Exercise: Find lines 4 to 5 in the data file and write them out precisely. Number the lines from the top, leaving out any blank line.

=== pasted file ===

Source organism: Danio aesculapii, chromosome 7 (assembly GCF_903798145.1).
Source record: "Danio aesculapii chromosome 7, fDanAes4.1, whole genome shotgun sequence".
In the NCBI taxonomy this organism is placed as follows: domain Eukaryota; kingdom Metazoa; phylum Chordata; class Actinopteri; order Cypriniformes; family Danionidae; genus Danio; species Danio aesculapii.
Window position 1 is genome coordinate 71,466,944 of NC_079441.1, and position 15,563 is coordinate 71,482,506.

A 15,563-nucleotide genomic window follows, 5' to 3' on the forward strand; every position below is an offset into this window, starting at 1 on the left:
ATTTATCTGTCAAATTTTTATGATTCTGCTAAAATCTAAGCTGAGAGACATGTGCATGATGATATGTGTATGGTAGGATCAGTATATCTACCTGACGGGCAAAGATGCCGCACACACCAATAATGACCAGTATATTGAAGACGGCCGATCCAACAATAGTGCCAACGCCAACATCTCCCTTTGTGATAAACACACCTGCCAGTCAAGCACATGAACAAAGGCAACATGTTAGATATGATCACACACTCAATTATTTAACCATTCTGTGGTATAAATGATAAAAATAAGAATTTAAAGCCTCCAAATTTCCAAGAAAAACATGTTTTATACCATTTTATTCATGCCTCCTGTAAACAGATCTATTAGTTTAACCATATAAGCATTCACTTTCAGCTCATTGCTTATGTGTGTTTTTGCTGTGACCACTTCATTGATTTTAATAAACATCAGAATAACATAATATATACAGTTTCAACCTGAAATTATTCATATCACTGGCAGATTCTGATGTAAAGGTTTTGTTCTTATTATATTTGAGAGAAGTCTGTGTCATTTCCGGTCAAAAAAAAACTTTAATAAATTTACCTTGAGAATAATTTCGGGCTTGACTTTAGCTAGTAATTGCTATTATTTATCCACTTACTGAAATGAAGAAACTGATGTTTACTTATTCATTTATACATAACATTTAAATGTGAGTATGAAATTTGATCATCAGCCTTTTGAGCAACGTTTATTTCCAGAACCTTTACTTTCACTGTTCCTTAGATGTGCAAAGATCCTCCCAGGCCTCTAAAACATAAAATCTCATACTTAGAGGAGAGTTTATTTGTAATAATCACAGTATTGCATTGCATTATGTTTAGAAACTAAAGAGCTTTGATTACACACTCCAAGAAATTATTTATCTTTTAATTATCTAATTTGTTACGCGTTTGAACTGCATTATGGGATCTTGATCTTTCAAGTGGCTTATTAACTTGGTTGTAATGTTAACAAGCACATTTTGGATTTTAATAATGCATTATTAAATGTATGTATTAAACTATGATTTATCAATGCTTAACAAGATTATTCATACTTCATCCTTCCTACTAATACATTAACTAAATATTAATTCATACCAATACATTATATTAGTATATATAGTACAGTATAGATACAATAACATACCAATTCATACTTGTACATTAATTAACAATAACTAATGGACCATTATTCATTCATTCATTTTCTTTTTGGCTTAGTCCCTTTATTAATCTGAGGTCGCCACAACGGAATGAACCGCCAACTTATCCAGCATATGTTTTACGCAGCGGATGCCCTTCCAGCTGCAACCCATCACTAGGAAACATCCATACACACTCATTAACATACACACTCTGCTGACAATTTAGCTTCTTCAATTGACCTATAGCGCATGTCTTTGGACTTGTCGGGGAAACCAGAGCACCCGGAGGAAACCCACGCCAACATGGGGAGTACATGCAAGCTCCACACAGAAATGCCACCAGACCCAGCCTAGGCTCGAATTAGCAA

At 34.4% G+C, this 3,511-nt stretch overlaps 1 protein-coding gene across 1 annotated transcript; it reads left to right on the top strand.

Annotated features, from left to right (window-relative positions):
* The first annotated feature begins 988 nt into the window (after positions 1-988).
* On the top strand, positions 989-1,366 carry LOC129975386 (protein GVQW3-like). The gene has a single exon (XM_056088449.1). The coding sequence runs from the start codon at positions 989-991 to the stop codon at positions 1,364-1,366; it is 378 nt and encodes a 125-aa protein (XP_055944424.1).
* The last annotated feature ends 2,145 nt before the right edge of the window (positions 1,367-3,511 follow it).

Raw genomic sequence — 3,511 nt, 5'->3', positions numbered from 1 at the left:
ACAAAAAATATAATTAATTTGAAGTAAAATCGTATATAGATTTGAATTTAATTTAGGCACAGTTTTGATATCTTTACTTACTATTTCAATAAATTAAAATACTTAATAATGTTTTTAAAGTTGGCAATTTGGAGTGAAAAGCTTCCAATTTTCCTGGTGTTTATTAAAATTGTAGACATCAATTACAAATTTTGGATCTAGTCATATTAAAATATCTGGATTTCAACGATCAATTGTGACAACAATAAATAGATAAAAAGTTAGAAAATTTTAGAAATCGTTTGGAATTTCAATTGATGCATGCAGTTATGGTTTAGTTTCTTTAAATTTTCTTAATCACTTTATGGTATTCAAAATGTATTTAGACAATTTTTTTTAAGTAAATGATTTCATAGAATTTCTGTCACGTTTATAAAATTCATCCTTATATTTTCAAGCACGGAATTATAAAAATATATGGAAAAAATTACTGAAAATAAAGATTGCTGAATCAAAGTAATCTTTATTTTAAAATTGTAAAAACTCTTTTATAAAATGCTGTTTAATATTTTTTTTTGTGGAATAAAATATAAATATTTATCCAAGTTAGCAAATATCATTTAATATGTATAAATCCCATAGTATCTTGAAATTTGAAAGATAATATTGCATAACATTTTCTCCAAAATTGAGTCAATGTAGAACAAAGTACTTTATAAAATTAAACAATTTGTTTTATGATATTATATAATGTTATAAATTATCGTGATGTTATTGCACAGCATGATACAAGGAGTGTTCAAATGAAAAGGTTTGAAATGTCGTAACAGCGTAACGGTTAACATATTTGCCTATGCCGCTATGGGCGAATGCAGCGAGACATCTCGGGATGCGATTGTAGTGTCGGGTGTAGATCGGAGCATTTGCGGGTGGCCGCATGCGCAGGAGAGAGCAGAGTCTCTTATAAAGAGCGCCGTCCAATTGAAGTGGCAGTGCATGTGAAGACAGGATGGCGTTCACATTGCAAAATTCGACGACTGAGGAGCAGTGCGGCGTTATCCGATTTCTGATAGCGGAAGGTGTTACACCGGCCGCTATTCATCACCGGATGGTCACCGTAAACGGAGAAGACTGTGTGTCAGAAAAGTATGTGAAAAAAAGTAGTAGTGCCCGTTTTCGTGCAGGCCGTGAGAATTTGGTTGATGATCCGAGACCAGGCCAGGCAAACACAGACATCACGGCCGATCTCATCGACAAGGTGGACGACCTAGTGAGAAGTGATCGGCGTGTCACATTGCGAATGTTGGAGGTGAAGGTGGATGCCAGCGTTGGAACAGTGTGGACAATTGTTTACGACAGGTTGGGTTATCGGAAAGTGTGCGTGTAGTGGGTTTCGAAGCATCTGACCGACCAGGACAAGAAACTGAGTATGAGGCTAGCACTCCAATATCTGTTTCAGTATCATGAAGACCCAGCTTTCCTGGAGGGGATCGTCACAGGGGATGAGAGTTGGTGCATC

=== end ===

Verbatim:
Window position 1 is genome coordinate 71,466,944 of NC_079441.1, and position 15,563 is coordinate 71,482,506.

A 15,563-nucleotide genomic window follows, 5' to 3' on the forward strand; every position below is an offset into this window, starting at 1 on the left: